Ramadan is almost over and many Muslims are celebrating Eid al-Fitr (the Festival of Breaking the Fast) under strict precautions because of the COVID-19 pandemic. In Gaza, we have not yet experienced “community spread”—and yet we fear it greatly. The result is a mishmash of practices—crowded markets (it’s hard for even the government to deny residents the tradition of buying new clothes for this special holiday, when we have so few sources of happiness) alongside social distancing with masks in mosques. My family? We are cautious. I have only gone out twice, one for a little relief at the beach and once to join my We Are Not Numbers friends for an iftar.
This “novel” coronavirus is a catastrophe around the world, but the strip of Gaza is always in a state of crisis. There is no “normal” here. We experience mass deaths in sporadic Israeli assaults (it’s only a question of when the next one will occur, not “if”) and the unemployment rate everyone finds shocking in other countries is routinely even higher here—52% overall and about 70% among youth.
Even before COVID-19, unemployment and poverty were a leading cause of suicide. Now, we see COVID-19 and poverty as “friends,” debating over who will kill Gaza first. But we Gazans are strong and have faith that “we shall overcome.”
Eid al-Fitr is a Muslim holiday that marks the end of the month-long, dawn-to-sunset fasting of Ramadan. We prepare by we spending a whole day making our famous desserts kaak (a sweet type of biscuit) and ma'amoul (a cookie filled dates or figs and nuts, such as pistachios or walnuts). We also buy coffee and other desserts from the market. And then there are fesikh and renga. Renga is a salty, smoked fish and fesikh is a type of mullet that is left to dry in the sun, then buried in lots and lots of salt underground. We eat this dish on the first day of Eid al-Fitr; it is traditionally believed that think it re-establishes a “balance” in our diet after fasting. I prefer renga; it’s soooo yummy!)
I baked kaak for my family. Suddenly a Facebook notification popped up on my phone from We Are Not Numbers with a great idea that made my day. Issam and Asmaa (the managers of the team) invited everyone to an iftar with 50 new members just accepted into the group. This would be our first time to meet each other due to the lockdown. We had only met the new writers via online Zoom sessions.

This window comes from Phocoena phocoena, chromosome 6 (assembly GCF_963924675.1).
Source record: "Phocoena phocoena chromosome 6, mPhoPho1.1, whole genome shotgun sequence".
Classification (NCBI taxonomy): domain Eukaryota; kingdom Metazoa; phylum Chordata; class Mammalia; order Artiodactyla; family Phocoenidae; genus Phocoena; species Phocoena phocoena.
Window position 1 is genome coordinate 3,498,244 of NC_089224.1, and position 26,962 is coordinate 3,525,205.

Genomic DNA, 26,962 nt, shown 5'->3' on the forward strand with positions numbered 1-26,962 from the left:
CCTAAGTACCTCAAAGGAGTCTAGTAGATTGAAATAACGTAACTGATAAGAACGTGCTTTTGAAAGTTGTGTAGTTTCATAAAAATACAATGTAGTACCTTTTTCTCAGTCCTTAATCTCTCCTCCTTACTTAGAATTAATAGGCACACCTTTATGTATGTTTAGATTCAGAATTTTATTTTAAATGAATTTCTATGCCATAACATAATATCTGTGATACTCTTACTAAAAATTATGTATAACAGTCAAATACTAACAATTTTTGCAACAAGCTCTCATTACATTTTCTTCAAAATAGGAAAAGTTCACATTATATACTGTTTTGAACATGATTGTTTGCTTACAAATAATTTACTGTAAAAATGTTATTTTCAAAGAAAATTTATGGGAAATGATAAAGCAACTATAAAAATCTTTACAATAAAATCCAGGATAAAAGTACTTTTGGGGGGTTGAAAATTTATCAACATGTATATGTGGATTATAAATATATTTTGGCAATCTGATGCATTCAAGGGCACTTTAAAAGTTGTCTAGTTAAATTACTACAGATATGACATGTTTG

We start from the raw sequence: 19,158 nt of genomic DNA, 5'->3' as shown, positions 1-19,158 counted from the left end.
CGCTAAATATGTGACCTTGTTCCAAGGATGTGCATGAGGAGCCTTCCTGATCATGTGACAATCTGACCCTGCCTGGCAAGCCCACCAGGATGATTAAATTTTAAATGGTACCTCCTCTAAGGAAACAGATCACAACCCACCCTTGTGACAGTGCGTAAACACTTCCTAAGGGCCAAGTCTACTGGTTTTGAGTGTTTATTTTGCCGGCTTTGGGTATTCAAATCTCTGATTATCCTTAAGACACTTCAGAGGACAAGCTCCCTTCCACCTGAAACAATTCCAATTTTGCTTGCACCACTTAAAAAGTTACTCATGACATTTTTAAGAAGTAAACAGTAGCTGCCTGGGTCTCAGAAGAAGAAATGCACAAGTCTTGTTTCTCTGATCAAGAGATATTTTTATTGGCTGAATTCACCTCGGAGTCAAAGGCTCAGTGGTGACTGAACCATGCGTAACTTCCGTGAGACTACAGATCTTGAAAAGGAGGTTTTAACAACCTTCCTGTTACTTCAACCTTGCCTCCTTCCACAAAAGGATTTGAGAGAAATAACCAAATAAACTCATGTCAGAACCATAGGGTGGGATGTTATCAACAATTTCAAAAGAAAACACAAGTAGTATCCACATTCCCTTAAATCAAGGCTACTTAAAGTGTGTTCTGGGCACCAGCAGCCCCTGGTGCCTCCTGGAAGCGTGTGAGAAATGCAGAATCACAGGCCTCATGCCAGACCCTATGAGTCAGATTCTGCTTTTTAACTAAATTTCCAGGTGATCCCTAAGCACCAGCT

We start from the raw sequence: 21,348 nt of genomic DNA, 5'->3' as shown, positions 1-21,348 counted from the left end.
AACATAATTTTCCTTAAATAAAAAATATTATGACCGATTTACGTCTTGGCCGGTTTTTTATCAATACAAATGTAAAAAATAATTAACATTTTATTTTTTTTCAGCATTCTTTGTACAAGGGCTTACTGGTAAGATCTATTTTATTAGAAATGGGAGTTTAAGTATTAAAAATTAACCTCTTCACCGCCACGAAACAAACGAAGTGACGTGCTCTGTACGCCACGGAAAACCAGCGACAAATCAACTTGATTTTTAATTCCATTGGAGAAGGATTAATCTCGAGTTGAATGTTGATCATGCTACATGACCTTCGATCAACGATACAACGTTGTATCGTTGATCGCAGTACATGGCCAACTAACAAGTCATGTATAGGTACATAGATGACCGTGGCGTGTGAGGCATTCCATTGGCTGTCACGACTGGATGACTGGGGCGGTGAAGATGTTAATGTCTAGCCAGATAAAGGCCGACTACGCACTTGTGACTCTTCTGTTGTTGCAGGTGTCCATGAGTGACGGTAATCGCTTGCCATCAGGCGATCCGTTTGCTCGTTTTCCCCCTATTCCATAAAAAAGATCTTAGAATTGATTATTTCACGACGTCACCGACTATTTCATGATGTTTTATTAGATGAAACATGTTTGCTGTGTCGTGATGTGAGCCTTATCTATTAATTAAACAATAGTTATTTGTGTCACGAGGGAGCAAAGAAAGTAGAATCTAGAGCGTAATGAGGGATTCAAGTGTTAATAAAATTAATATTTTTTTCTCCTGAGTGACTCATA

We were instructed to bring homemade dishes to share. I decided to go, because I really needed to smell the air of freedom out of the house and bring some of my kaak. On 28th day of Ramadan, we had the brunch by the sea. It was a really hot day and I wore my sun visor. Taking my younger sisters Sara and Yara, we set out. I wanted to meet all of the new members, but I searched for one particular “newbie”: Nour Abu Qauod. I had seen her pictures on Instagram and something about her made me want to meet.
We met, I introduced myself and we talked about our lives in Gaza and our original villages; both of us are refugees and hope to return to our land as soon as possible. Nour is from Yibna, a Palestinian village about 15 kilometers southwest of Ramallah. Yibna was seized by Israeli forces on June 4, 1948, and depopulated during the military assault and expulsion. I'm from Jules, an Arab village in the Galilee region, now controlled by Israel. It is 16 kilometers east of the ancient city of Acre. I felt like I had known her for a long time!
Nour will graduate this year from pharmacy college. She said her sister convinced her to apply to We Are Not Numbers. She likes writing about Palestine and the conditions in Gaza. The new WANNers will take writing courses to improve their skills. She is so excited to write her first piece, and I can’t wait to read it.
All of us We Are Not Numbers members sat at a large table and introduced ourselves to each other. Me, Nour, Riwaa and Shahed made up a great group of four girls. "How about a walk on the beach, since I am bored?" I asked. "It's a great idea; why not?" replied Nour with excitement. Riwaa and Shahid loved the idea also and we walked on the golden sand of the beach. We saw a boat and took pictures in front of it. It was unforgettable.
Then we returned to the team, Asmaa asked us to form a circle so we could get to know each other more. She assigned each of us a number; mine was 4. When it was my turn, I introduced myself and told the new “WANNers” about my selection of as writer of the month last year. I wanted to say something funny, so I told them I like hedgehogs and snails. I find them cute. (Did you know there are Instagram accounts dedicated to hedgehogs?)
All of the members spoke about themselves and the most fun moment was when Jehad Shehada, the winner of our GazaVision contest last year, sang al-Madeeh. This is a special song that honors our prophet Mohammed (peace be upon him). Jehad's voice touched my soul.
After that one of the other “old” members raised his hand to stop the noise and told us about a game. "Can you count from 1 to 10, guys?" he asked. We laughed; surely, he was joking. But it wasn’t easy as we thought. Yes, it was counting to 10, but with “conditions”: For example, every time someone talked over someone else, we had to start at 1 again. We reached 7 easily, but we never got to 10! Then the game changed. We arranged ourselves in pairs, and Nour was my partner. The game is to look at your partner for 15 seconds and then turn your eyes away. Then your partner asks a question about her eye color, for example, and you must reply in 15 seconds. I only answered correctly once, and that was about Nour's shoe color. Nour was surprised: "How did you know that?” "It was the first thing I focused on—your shoes," I answered with a big smile.
Finally, we took pictures with the whole group before returning home. Now, Nour and I chat daily on Instagram and Snapchat. Finding similar souls, minds and hearts isn’t easy for me. Thank you, We Are Not Numbers!